In The Community With Jessica Polak of Ontario Power Generation
Hornblower Niagara Cruises is the official boat tour operator of Niagara Falls, Canada, but we also share the waterways with many key operations including the Ontario Power Generating System (OPG). The OPG controls the regulation of water through the Niagara River, in which our business depends on. In August 2010, Jessica Polak joined Ontario Power Generation and in January 2017 she joined the OPG team in Niagara Falls, Ontario. As of 2018, Jennifer became the Vice President of Local Ontario Power Generations Operations. Jessica’s role is not only vital for the decisions made on the Niagara River but impacts the entire province of Ontario. Jessica is unafraid to get her feet wet! We sat down with Jessica to ask some questions that might have visitors to Niagara Falls scratching their heads about the force and diversion of water in the area.
Q&A With Jessica Polak, Vice President of Local Ontario Power Generations Operations
What does an average day look like for you?
JP: My day is mostly about people. Facilitating the creation of an environment where our staff can do what they do best, as best they can to provide Power with Purpose. It starts with understanding what it is needed to provide clean, reliable, low cost and sustainable power for the province. Then providing vision, seeking alignment, making decisions and removing barriers for our teams to accomplish just that. I do this by interacting with all levels of the organization and across the organization to ensure I have the best understanding of how we can accomplish that goal.
What does being a female leader in the workplace mean for you?
JP: It means progress. It means paving the path for other women. It’s about breaking down bias, by understanding it and sharing experiences. It is also showing women and girls, that you too can do a role like this, or any other role not previously or not commonly held by a woman, and do it well!
We understand that you are the person behind controlling the flow of water from the Falls, explain what this means and how the water is regulated?
JP: There is a very competent and skilled team behind me that manages the flow of water. We need to manage water within the regulations from our treaty, due to our diligence regarding public safety and to preserve the health of the river for all its many uses.
What is the Niagara Icebreaker boat?
JP: It is an 84-tonne vessel that smashes through the ice and moves slush to keep the river clear and flowing well. This prevents loss of generation and more impactful to our communities keeps the public safe, avoiding or mitigating flooding on the Upper Niagara River.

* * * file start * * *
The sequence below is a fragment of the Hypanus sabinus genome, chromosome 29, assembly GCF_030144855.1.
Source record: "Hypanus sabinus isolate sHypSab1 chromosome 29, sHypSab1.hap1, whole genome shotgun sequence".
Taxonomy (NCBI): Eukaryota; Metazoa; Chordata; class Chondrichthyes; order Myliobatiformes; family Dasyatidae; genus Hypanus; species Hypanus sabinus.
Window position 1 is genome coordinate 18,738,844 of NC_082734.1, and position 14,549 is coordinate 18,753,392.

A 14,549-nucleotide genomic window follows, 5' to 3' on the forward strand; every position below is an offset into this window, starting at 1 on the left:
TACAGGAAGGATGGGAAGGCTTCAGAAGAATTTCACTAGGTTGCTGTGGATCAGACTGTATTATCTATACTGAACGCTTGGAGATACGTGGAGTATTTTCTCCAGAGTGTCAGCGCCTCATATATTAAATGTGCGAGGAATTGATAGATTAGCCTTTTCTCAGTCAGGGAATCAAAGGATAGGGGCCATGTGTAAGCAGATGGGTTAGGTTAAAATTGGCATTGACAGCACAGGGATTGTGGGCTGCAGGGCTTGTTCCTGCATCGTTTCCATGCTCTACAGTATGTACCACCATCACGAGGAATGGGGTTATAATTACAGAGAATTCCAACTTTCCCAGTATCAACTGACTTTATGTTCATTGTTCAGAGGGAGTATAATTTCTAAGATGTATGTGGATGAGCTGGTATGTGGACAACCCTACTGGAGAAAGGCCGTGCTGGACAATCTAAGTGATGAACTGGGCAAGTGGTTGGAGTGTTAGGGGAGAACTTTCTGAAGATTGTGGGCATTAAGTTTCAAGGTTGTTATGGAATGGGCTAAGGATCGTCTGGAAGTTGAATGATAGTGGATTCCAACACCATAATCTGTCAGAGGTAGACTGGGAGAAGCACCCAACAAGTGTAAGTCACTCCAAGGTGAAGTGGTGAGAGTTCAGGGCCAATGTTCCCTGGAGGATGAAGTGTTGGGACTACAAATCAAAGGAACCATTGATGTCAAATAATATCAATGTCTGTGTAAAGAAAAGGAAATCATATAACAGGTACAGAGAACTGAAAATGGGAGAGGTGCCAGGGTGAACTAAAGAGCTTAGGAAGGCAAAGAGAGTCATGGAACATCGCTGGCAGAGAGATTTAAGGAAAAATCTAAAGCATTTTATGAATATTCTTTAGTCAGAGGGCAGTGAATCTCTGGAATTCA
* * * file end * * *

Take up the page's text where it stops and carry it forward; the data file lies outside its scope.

What is an Ice boom and why is it critical for before any boat tour operations?
JP: The Niagara River Ice boom is 2.7 km span of floating steel pontoons linked with steel cables and anchored to the river bottom. This keeps the ice at bay while allowing the water to flow beneath. Without ice booms, power production would be impeded and the risk of flooding increased. The boom does restrict boat traffic, so having it removed early is good for that purpose. But if lake ice prevails, then it’s important to keep the ice out of the river and sometimes the boom needs to stay in longer.
Explain how the Sir Adam Beck I Generating Station will produce more energy after its overhaul program?
JP: We are in a major overhaul program which will last for approximately another 16 years. All of our units in the Beck Complex will be refurbished, allowing them to run reliably for the next 25 to 30 years. These overhauls will include enhancements to promote increased and more efficient generation. We’re also rebuilding 2 units that were taken out of service in 2012. These units have been completely removed as they were old 25 Hz units, providing power to major industry and were no longer required. They are now being replaced with modern 60 Hz units to provide about 110 MW of additional clean low-cost generation for the province.
How much energy is produced from all three Niagara Falls waterfalls?
JP: The beck generating complex owned and operated by OPG, has 30 generators (soon to be 32). Those units use the Niagara flow to produce enough electricity to power 3 million homes. And this is only half the story, as New York Power Authority is allotted the same amount of water to produce power on the other side of the border.
What is the OPG doing to maintain clean waterways in the Great lakes?
JP: OPG Manages within our water management treaties for due diligence and to manage flows. This is also where the Icebreaker and ice boom come into play to limit flooding as best as one can. We also keep the water clean from an environmental perspective by merely taking advantage of its flow to produce power and return it back to it’s natural waterway without impacting the quality of the water.
What has been one of your fondest memories of Niagara Falls to date?
JP: Driving along the parkway is one of my favourite things in this city, I like to take the time to appreciate my surroundings. I always take the parkway when travelling from the Sir Adam Beck Generating Station to the International Control Dam to take in the scenery and appreciate it’s beauty.
To learn more about the Ontario Power Generation, visit their website.